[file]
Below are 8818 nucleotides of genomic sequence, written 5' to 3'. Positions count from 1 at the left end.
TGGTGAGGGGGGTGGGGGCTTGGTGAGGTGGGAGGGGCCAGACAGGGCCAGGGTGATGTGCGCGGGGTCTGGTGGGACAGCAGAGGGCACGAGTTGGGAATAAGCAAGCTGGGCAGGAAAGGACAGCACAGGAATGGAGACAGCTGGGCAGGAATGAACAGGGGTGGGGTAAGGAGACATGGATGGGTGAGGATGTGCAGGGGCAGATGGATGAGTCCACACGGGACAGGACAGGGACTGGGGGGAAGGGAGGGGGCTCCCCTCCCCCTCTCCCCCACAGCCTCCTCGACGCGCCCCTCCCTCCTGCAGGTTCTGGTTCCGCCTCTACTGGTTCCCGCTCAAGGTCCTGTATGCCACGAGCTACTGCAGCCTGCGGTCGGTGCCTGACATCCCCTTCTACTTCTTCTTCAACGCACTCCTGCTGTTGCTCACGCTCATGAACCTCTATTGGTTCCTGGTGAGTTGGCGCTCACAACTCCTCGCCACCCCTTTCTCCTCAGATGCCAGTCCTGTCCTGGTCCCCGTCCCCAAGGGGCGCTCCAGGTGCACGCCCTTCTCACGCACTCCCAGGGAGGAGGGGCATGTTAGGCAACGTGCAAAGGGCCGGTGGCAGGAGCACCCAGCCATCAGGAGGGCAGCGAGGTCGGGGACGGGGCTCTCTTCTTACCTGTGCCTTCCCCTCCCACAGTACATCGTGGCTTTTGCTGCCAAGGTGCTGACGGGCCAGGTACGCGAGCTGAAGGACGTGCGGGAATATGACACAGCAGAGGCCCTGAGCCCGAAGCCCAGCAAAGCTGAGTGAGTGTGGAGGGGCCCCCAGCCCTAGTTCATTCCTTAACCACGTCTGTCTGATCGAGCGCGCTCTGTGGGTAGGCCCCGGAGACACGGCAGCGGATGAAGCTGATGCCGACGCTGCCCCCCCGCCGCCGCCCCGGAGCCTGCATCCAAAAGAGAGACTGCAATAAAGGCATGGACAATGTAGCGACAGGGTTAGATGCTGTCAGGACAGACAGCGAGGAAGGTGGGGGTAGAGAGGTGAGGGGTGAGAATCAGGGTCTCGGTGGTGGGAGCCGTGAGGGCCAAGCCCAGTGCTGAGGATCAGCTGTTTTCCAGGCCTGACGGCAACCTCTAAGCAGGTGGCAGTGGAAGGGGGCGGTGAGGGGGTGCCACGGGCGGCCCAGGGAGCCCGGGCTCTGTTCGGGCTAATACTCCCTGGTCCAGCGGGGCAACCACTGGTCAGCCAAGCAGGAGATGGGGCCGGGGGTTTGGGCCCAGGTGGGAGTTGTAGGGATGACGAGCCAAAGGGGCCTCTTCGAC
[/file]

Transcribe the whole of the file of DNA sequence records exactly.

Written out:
Below are 8818 nucleotides of genomic sequence, written 5' to 3'. Positions count from 1 at the left end.
TGGTGAGGGGGGTGGGGGCTTGGTGAGGTGGGAGGGGCCAGACAGGGCCAGGGTGATGTGCGCGGGGTCTGGTGGGACAGCAGAGGGCACGAGTTGGGAATAAGCAAGCTGGGCAGGAAAGGACAGCACAGGAATGGAGACAGCTGGGCAGGAATGAACAGGGGTGGGGTAAGGAGACATGGATGGGTGAGGATGTGCAGGGGCAGATGGATGAGTCCACACGGGACAGGACAGGGACTGGGGGGAAGGGAGGGGGCTCCCCTCCCCCTCTCCCCCACAGCCTCCTCGACGCGCCCCTCCCTCCTGCAGGTTCTGGTTCCGCCTCTACTGGTTCCCGCTCAAGGTCCTGTATGCCACGAGCTACTGCAGCCTGCGGTCGGTGCCTGACATCCCCTTCTACTTCTTCTTCAACGCACTCCTGCTGTTGCTCACGCTCATGAACCTCTATTGGTTCCTGGTGAGTTGGCGCTCACAACTCCTCGCCACCCCTTTCTCCTCAGATGCCAGTCCTGTCCTGGTCCCCGTCCCCAAGGGGCGCTCCAGGTGCACGCCCTTCTCACGCACTCCCAGGGAGGAGGGGCATGTTAGGCAACGTGCAAAGGGCCGGTGGCAGGAGCACCCAGCCATCAGGAGGGCAGCGAGGTCGGGGACGGGGCTCTCTTCTTACCTGTGCCTTCCCCTCCCACAGTACATCGTGGCTTTTGCTGCCAAGGTGCTGACGGGCCAGGTACGCGAGCTGAAGGACGTGCGGGAATATGACACAGCAGAGGCCCTGAGCCCGAAGCCCAGCAAAGCTGAGTGAGTGTGGAGGGGCCCCCAGCCCTAGTTCATTCCTTAACCACGTCTGTCTGATCGAGCGCGCTCTGTGGGTAGGCCCCGGAGACACGGCAGCGGATGAAGCTGATGCCGACGCTGCCCCCCCGCCGCCGCCCCGGAGCCTGCATCCAAAAGAGAGACTGCAATAAAGGCATGGACAATGTAGCGACAGGGTTAGATGCTGTCAGGACAGACAGCGAGGAAGGTGGGGGTAGAGAGGTGAGGGGTGAGAATCAGGGTCTCGGTGGTGGGAGCCGTGAGGGCCAAGCCCAGTGCTGAGGATCAGCTGTTTTCCAGGCCTGACGGCAACCTCTAAGCAGGTGGCAGTGGAAGGGGGCGGTGAGGGGGTGCCACGGGCGGCCCAGGGAGCCCGGGCTCTGTTCGGGCTAATACTCCCTGGTCCAGCGGGGCAACCACTGGTCAGCCAAGCAGGAGATGGGGCCGGGGGTTTGGGCCCAGGTGGGAGTTGTAGGGATGACGAGCCAAAGGGGCCTCTTCGAC